// Routine: all instances (foo, bar, moo) are correct (not null) and we can work with them

The second possibility (in your very case) is to slightly modify your getbar() as well as getmoo() functions such that they return null on null input, so you'll have

  var foo = getfoo();
  var bar = getbar(foo); // return null if foo is null
  var moo = getmoo(bar); // return null if bar is null

  if ((foo == null) || (bar == null) || (moo == null))
    return; // <- Or throw exception, put assert(s) etc.    

  // Routine: all instances (foo, bar, moo) are correct (not null)

The third possibility is that in complicated cases you can use Null Object Desing Patteren


  • 2
    +1 for Null Objects pattern. It's tricky to get used to, but it can certainly simplify code like this if you apply it right.
    – GolezTrol
    Jul 23, 2013 at 10:33
  • Can you explain your use of Object.ReferenceEquals for your first example solution but if (foo == null) expressions for the second?
    – deed02392
    Jul 23, 2013 at 11:22
  • @deed02392: ReferenceEquals means that reference (not instance) is equal to null; this kind of comparison can't be change. If reference is null it is null. On the contrary, you can override Equals method and ==/!= operators such that == or Object.Equals will never say that you instance is equal to null (just return false in Equals and == operator and true in != operator) even when it's null. Jul 23, 2013 at 11:36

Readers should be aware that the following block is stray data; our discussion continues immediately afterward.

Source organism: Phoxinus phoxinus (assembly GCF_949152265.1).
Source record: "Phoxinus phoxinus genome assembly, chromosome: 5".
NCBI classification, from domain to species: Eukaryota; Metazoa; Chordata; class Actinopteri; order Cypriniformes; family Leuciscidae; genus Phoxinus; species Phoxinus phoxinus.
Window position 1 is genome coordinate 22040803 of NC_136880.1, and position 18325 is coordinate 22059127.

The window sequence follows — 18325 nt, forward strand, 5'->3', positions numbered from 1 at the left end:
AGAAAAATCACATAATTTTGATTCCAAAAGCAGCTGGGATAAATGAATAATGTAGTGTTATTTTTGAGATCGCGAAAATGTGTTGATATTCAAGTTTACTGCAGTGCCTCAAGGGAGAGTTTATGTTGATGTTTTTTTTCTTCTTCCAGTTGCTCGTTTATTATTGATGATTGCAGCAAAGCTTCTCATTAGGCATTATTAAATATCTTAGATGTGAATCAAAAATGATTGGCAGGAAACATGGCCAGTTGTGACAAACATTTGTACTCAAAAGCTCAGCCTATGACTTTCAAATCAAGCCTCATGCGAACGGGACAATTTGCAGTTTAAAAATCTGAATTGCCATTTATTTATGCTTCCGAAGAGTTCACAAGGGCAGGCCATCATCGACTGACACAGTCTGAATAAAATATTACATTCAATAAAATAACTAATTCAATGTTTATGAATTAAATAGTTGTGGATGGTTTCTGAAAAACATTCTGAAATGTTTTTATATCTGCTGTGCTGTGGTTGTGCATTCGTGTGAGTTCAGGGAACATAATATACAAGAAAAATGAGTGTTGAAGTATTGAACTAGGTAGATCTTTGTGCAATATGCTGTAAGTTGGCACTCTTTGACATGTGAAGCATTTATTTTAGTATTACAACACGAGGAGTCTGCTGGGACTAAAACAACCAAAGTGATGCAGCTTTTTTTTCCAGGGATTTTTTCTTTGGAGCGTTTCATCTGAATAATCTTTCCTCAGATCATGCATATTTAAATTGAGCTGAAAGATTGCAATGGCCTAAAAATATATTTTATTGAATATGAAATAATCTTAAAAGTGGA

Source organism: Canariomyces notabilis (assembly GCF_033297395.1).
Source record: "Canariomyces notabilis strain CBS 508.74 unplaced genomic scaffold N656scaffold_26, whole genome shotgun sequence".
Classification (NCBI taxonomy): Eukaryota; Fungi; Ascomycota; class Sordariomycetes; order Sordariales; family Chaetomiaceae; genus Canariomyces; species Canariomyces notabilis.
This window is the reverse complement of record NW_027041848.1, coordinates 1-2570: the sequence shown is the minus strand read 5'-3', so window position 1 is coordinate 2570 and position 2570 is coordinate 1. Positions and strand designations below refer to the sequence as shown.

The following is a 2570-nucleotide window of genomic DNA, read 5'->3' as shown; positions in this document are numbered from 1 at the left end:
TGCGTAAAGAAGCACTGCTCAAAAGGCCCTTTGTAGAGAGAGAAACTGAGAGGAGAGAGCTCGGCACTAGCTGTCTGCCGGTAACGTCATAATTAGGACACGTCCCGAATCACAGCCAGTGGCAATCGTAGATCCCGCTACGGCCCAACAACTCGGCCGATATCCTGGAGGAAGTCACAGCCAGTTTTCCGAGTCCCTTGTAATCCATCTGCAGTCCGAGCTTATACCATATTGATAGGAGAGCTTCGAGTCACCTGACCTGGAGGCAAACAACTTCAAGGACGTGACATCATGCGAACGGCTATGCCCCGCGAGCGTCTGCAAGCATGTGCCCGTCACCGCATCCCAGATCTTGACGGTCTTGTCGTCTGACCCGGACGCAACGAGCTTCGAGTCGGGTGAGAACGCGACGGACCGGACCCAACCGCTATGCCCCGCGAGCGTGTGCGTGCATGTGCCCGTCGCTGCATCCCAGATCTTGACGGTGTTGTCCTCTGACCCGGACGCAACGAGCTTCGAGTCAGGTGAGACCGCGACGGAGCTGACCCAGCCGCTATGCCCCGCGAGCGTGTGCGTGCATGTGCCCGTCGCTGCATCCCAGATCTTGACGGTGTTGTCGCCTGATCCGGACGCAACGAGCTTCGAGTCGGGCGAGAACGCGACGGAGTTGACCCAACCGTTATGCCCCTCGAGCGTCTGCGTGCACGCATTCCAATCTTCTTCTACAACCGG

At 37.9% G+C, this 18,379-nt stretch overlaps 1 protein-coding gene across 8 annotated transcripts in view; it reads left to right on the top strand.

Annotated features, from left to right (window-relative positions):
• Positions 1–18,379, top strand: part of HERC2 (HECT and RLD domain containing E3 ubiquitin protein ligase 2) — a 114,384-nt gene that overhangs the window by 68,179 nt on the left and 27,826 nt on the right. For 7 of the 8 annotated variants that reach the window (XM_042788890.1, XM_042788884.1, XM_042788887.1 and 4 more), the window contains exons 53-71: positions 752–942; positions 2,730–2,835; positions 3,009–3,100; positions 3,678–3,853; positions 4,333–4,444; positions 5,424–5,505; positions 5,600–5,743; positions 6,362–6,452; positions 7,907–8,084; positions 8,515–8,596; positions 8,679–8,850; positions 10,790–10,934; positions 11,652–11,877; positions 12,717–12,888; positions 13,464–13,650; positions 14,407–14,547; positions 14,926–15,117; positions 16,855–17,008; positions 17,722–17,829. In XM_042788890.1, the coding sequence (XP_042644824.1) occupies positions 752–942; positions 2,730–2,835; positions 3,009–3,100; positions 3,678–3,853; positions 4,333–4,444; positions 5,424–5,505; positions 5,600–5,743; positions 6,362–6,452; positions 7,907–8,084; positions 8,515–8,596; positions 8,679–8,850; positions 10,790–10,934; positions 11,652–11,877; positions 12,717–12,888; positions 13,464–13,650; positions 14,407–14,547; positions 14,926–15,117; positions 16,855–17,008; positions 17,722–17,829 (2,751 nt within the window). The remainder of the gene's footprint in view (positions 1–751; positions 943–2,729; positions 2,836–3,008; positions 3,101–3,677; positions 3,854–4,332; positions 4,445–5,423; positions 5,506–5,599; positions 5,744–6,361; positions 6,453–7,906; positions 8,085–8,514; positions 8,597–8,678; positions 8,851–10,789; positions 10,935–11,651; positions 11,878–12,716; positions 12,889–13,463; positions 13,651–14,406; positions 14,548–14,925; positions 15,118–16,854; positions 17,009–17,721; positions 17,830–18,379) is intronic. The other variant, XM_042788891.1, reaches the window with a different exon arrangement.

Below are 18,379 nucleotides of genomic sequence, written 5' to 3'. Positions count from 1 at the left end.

• 3
    Need to be careful with Null object pattern; its not always appropriate, and while you eliminate run time exceptions, you can still get unexpected behavior if you rely on the object actually doing something. I've found NOP is best for cases where you want optional logic to be plugged in, but not where you must do something.
    – Andy
    Jul 23, 2013 at 12:10
  • 1
    And you can even drop all but last condition in the final if -- if any of them is null, the last is null and if the last is not null, neither of the preceding are. So it's enough to if (moo == null) return.
    – Jan Hudec
    Jul 23, 2013 at 14:17

Do it old-school:

var foo;
var bar;
var moo;
var cow;
var failed = false;
failed = failed || (foo = getfoo()) == null;
failed = failed || (bar = getbar(foo)) == null;
failed = failed || (moo = getmoo(bar)) == null;
failed = failed || (cow = getcow(moo)) == null;

Much clearer - no arrow - and extendable forever.

Please do not go over to the Dark Side and use goto or return.

  • If foo is null failed will become true and no other get will be called because |= will not allow it. At least - that would be true in C and C++ - am I wrong for C#? Jul 23, 2013 at 14:34
  • 2
    This is correct as currently written, but the reason why it works is not the best-known feature of logical operators (short-circuiting; if the first expression of an OR is true, or false for an AND, then the second condition is never checked).
    – KeithS
    Jul 23, 2013 at 15:48
  • 3